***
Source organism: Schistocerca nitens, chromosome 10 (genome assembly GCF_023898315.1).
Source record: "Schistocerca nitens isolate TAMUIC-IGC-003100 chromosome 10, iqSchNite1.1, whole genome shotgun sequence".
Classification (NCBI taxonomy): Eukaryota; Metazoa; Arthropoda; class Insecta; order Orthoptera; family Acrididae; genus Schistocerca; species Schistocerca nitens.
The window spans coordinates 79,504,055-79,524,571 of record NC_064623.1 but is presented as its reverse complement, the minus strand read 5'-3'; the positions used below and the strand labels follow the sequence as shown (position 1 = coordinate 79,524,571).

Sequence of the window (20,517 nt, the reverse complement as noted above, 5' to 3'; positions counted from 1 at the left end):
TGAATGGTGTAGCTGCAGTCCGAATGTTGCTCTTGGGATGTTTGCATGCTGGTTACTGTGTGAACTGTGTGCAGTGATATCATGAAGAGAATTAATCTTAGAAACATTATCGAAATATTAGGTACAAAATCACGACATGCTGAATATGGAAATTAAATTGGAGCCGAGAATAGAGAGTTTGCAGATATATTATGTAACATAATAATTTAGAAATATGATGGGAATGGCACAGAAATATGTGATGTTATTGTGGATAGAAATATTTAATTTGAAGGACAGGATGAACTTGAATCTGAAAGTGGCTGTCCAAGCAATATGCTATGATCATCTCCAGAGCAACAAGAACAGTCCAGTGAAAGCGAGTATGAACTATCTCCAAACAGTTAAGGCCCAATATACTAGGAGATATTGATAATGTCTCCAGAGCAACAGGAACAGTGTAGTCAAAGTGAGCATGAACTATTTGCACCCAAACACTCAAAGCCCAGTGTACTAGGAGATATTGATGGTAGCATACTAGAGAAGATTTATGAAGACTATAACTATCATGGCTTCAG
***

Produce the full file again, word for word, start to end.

Source organism: Schistocerca nitens, chromosome 10 (genome assembly GCF_023898315.1).
Source record: "Schistocerca nitens isolate TAMUIC-IGC-003100 chromosome 10, iqSchNite1.1, whole genome shotgun sequence".
Classification (NCBI taxonomy): Eukaryota; Metazoa; Arthropoda; class Insecta; order Orthoptera; family Acrididae; genus Schistocerca; species Schistocerca nitens.
The window spans coordinates 79,504,055-79,524,571 of record NC_064623.1 but is presented as its reverse complement, the minus strand read 5'-3'; the positions used below and the strand labels follow the sequence as shown (position 1 = coordinate 79,524,571).

Sequence of the window (20,517 nt, the reverse complement as noted above, 5' to 3'; positions counted from 1 at the left end):
TGAATGGTGTAGCTGCAGTCCGAATGTTGCTCTTGGGATGTTTGCATGCTGGTTACTGTGTGAACTGTGTGCAGTGATATCATGAAGAGAATTAATCTTAGAAACATTATCGAAATATTAGGTACAAAATCACGACATGCTGAATATGGAAATTAAATTGGAGCCGAGAATAGAGAGTTTGCAGATATATTATGTAACATAATAATTTAGAAATATGATGGGAATGGCACAGAAATATGTGATGTTATTGTGGATAGAAATATTTAATTTGAAGGACAGGATGAACTTGAATCTGAAAGTGGCTGTCCAAGCAATATGCTATGATCATCTCCAGAGCAACAAGAACAGTCCAGTGAAAGCGAGTATGAACTATCTCCAAACAGTTAAGGCCCAATATACTAGGAGATATTGATAATGTCTCCAGAGCAACAGGAACAGTGTAGTCAAAGTGAGCATGAACTATTTGCACCCAAACACTCAAAGCCCAGTGTACTAGGAGATATTGATGGTAGCATACTAGAGAAGATTTATGAAGACTATAACTATCATGGCTTCAG